COB Alumni Career Panel Shares Experiences
by Maci Killman
l-r: Alison Spiaser '14, Vincent Loconti '14 MBA '17, Kelsey Briggs '15, Jerry Williams '15, and Pranav Satyal '15
The Concordia University Chicago’s College of Business held an Alumni Career Panel on Sept. 28 in celebration of homecoming week. The alumni who spoke were Kelsey Briggs '15, Vincent Loconti '14 MBA '17, Pranav Satyal '15, Allison Spiaser '14, and Jerry Williams '15; the panel was moderated by Professor Tim Basadur. They shared information and advice about their transition from an undergraduate to a professional in the working world.
The Alumni Career Panel held a series of questions and received many answers from the alumni and questions from those in attendance. Spiaser, who currently works in the financial services industry, said she chose CUC because it gave off a family-like atmosphere the second she left the parking garage to move in on campus. Williams, who works for Progress Rail as a senior pricing and proposal analyst, said he chose CUC because it was affordable. Briggs, an event specialist at Maui Jim Sunglasses, said she chose CUC because she wanted to attend a smaller school. Briggs said she took a campus tour scheduled her high school senior year and before she could complete her tour at CUC she said, “this is it” and “I think this is perfect.”
Loconti, a senior accountant who works for Smith Bucklin Corporation, said looking back at Concordia he was glad that he put effort into his classes because the knowledge gained from them are useful even if you don’t think so.
“There’s a lot of soft skills that I’m using now that I didn’t think I would be using,” said Loconti. Satyal, a technical recruiter at Sterling Engineering, claimed looking back he would have listened to Professor Tim Basadur and majored in marketing because he felt it suited him better, he graduated with a major in management. Briggs said looking back she wished she spent more time on campus and being more involved with clubs.
A question from the audience asked whether or not being involved on campus benefits you in the professional world. Briggs said being involved on campus actually does set you apart in the interview process. College students bring an “energy” to the career world and people hiring look for that. Satyal and Williams described how it can set you apart with how you made an impact and it also allows you to connect with your employers if you were involved with similar activities.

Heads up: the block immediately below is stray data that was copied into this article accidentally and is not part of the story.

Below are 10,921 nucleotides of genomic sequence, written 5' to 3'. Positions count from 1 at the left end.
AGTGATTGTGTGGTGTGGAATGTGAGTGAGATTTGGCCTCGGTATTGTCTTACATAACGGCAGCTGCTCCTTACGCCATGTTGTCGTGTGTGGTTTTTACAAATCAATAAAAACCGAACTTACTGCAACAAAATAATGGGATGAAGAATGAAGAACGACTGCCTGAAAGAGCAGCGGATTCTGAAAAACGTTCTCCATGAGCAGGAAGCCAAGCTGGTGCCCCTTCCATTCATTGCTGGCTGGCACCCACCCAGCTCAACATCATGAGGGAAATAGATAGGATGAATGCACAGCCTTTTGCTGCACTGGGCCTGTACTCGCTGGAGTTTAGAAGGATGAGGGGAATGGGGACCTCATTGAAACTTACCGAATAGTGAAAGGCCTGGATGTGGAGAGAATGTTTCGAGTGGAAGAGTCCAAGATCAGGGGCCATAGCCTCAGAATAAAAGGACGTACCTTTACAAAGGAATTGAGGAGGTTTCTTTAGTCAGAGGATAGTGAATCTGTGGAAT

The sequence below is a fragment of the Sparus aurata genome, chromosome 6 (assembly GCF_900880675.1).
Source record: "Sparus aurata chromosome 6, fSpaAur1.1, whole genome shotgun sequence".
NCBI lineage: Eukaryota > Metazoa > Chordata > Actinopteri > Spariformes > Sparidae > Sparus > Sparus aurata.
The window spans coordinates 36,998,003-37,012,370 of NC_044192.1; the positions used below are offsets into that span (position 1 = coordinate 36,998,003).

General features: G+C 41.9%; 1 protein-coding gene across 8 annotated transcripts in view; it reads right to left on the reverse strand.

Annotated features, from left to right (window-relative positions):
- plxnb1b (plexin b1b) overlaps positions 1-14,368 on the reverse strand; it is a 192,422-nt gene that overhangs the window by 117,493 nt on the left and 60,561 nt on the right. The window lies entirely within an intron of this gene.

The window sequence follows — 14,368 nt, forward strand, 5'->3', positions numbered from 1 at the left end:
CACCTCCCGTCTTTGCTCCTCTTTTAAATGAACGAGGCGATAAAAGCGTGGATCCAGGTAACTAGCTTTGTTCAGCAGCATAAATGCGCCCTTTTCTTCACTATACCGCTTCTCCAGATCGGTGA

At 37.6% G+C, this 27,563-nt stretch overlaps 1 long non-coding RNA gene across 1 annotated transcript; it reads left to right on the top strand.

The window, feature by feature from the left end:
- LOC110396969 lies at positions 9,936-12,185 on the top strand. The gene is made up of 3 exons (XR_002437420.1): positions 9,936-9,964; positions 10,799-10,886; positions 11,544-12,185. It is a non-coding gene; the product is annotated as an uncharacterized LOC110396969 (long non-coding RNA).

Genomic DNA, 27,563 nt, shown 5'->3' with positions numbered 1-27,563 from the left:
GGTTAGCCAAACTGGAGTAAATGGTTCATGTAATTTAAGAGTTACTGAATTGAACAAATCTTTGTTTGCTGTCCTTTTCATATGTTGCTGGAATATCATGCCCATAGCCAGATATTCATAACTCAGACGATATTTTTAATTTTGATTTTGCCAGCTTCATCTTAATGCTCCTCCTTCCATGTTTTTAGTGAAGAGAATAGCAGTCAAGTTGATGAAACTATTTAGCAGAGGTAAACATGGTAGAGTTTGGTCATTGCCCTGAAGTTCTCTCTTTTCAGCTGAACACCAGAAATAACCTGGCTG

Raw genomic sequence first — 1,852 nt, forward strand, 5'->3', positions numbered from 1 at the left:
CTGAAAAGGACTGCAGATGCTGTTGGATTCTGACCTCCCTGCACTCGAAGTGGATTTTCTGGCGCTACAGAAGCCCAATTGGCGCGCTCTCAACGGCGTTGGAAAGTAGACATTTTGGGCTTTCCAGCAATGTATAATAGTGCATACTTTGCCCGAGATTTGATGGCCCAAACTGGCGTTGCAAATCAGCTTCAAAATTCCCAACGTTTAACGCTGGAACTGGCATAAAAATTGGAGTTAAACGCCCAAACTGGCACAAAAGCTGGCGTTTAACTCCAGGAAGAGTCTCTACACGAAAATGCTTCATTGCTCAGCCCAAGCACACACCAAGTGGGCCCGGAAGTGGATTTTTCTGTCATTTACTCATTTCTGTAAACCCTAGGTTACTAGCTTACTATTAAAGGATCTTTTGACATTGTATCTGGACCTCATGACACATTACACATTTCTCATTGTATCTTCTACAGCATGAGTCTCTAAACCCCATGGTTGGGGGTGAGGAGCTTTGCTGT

While the process of finding a career right out of college can be intimidating if you don’t know what to do, the alumni encouraged students to apply to companies in their senior year, make a LinkedIn account, go to career fairs on and off campus, and create business cards.
From on campus connections, Director of Career Services, Jerry Pinotti, was a highly recommended source for help after college.
“Allison, come on by, I’m bringing someone from Edward Jones in and I think you would be a great fit,” Pinotti said to Spiaser, years ago. Pinotti sparked Spiaser’s career process with a simple interview.
Prepare for your career with a simple first step of taking down the “funky stuff” from your social media, said Satyal, a technical recruiter. Briggs encouraged students to research companies and apply to them because it will mentally prepare you for the “corporate culture.” Loconti mentioned through the interview process, they aren’t just interviewing you, you’re also interviewing them and their company. Be sure to know what culture you’re applying for because the company is interested in a person to fit that department, said Loconti.
“You’re going to mess up sometimes, but you got to learn from it,” says Williams. Applying for the position doesn’t always mean you are stuck doing one job and Spiaser describes it as wearing different hats, fun but challenging.
Ending the alumni panel with a question that students often ponder, how do you use CUC as an advantage? Satyal was able to flip the question and describe it as an advantage through the interview process. In his interview he was competing with a student from the University of Chicago. Satyal described it as “demoralizing” but it doesn’t have to be that way.
“With Concordia-Chicago you get individual attention from professors,” said Satyal. He was able to contact his professors with problems and receive solutions much faster.
Basadur said Concordia-Chicago “is exactly how you make it.”